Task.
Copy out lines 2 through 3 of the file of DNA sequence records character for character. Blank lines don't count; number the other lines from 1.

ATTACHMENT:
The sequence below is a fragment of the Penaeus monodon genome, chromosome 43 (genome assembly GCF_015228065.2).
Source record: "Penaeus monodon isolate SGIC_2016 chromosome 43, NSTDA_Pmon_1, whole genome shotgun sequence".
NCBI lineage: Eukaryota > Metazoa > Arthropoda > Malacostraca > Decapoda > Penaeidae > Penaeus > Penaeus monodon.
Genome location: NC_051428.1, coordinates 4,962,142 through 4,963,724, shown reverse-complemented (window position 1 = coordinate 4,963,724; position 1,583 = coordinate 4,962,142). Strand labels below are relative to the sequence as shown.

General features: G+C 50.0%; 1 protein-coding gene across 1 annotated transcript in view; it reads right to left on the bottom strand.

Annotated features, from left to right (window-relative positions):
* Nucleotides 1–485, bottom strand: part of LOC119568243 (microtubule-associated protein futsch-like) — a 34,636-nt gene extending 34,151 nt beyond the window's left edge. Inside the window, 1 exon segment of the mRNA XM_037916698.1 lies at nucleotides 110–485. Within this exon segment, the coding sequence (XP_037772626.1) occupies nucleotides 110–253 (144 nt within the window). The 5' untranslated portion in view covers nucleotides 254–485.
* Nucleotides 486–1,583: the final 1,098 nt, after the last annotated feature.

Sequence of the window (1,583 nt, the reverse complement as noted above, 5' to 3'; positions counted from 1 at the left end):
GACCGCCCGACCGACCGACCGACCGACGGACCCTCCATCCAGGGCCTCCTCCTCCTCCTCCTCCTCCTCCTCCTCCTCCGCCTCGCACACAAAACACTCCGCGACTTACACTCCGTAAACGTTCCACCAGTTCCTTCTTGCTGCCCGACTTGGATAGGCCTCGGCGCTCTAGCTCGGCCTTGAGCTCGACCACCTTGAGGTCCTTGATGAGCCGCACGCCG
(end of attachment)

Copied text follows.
Source record: "Penaeus monodon isolate SGIC_2016 chromosome 43, NSTDA_Pmon_1, whole genome shotgun sequence".
NCBI lineage: Eukaryota > Metazoa > Arthropoda > Malacostraca > Decapoda > Penaeidae > Penaeus > Penaeus monodon.